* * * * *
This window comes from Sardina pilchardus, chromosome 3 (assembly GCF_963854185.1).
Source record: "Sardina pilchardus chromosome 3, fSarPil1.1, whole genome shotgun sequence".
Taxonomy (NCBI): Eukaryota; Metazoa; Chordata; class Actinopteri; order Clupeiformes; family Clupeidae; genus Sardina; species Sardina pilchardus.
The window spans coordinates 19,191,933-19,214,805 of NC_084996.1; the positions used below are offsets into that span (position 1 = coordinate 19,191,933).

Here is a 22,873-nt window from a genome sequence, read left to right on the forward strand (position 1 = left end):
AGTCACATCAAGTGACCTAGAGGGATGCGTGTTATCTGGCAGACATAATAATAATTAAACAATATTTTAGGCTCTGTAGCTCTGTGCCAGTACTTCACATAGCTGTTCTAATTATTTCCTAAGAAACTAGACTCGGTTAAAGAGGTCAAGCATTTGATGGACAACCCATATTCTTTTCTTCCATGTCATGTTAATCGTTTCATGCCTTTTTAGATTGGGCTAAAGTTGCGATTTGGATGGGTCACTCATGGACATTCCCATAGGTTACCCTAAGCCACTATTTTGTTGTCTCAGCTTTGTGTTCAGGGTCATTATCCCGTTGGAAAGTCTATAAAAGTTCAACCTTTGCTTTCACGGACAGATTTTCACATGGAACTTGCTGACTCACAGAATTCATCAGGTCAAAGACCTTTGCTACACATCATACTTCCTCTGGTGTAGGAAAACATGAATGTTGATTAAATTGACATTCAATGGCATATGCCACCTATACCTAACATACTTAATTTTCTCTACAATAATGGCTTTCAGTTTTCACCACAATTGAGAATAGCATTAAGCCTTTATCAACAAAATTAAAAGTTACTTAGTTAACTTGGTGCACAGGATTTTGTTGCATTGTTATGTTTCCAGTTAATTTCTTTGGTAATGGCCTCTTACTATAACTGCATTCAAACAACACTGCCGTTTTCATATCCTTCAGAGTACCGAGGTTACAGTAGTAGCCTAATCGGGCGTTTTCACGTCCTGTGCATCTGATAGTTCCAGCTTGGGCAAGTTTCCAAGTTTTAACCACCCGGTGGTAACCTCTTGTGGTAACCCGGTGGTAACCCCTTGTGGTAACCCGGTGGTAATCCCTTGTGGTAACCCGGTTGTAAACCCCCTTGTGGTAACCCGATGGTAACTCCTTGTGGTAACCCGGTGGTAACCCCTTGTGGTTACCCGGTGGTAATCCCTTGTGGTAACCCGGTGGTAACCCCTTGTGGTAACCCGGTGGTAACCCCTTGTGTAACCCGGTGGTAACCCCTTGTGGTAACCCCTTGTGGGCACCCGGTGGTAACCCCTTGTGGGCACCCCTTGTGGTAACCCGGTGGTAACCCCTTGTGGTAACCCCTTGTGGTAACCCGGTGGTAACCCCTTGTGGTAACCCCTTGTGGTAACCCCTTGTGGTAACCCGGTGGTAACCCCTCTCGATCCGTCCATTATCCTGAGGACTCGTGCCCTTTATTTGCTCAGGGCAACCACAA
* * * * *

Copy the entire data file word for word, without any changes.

This window comes from Sardina pilchardus, chromosome 3 (assembly GCF_963854185.1).
Source record: "Sardina pilchardus chromosome 3, fSarPil1.1, whole genome shotgun sequence".
Taxonomy (NCBI): Eukaryota; Metazoa; Chordata; class Actinopteri; order Clupeiformes; family Clupeidae; genus Sardina; species Sardina pilchardus.
The window spans coordinates 19,191,933-19,214,805 of NC_084996.1; the positions used below are offsets into that span (position 1 = coordinate 19,191,933).

Here is a 22,873-nt window from a genome sequence, read left to right on the forward strand (position 1 = left end):
AGTCACATCAAGTGACCTAGAGGGATGCGTGTTATCTGGCAGACATAATAATAATTAAACAATATTTTAGGCTCTGTAGCTCTGTGCCAGTACTTCACATAGCTGTTCTAATTATTTCCTAAGAAACTAGACTCGGTTAAAGAGGTCAAGCATTTGATGGACAACCCATATTCTTTTCTTCCATGTCATGTTAATCGTTTCATGCCTTTTTAGATTGGGCTAAAGTTGCGATTTGGATGGGTCACTCATGGACATTCCCATAGGTTACCCTAAGCCACTATTTTGTTGTCTCAGCTTTGTGTTCAGGGTCATTATCCCGTTGGAAAGTCTATAAAAGTTCAACCTTTGCTTTCACGGACAGATTTTCACATGGAACTTGCTGACTCACAGAATTCATCAGGTCAAAGACCTTTGCTACACATCATACTTCCTCTGGTGTAGGAAAACATGAATGTTGATTAAATTGACATTCAATGGCATATGCCACCTATACCTAACATACTTAATTTTCTCTACAATAATGGCTTTCAGTTTTCACCACAATTGAGAATAGCATTAAGCCTTTATCAACAAAATTAAAAGTTACTTAGTTAACTTGGTGCACAGGATTTTGTTGCATTGTTATGTTTCCAGTTAATTTCTTTGGTAATGGCCTCTTACTATAACTGCATTCAAACAACACTGCCGTTTTCATATCCTTCAGAGTACCGAGGTTACAGTAGTAGCCTAATCGGGCGTTTTCACGTCCTGTGCATCTGATAGTTCCAGCTTGGGCAAGTTTCCAAGTTTTAACCACCCGGTGGTAACCTCTTGTGGTAACCCGGTGGTAACCCCTTGTGGTAACCCGGTGGTAATCCCTTGTGGTAACCCGGTTGTAAACCCCCTTGTGGTAACCCGATGGTAACTCCTTGTGGTAACCCGGTGGTAACCCCTTGTGGTTACCCGGTGGTAATCCCTTGTGGTAACCCGGTGGTAACCCCTTGTGGTAACCCGGTGGTAACCCCTTGTGTAACCCGGTGGTAACCCCTTGTGGTAACCCCTTGTGGGCACCCGGTGGTAACCCCTTGTGGGCACCCCTTGTGGTAACCCGGTGGTAACCCCTTGTGGTAACCCCTTGTGGTAACCCGGTGGTAACCCCTTGTGGTAACCCCTTGTGGTAACCCCTTGTGGTAACCCGGTGGTAACCCCTCTCGATCCGTCCATTATCCTGAGGACTCGTGCCCTTTATTTGCTCAGGGCAACCACAA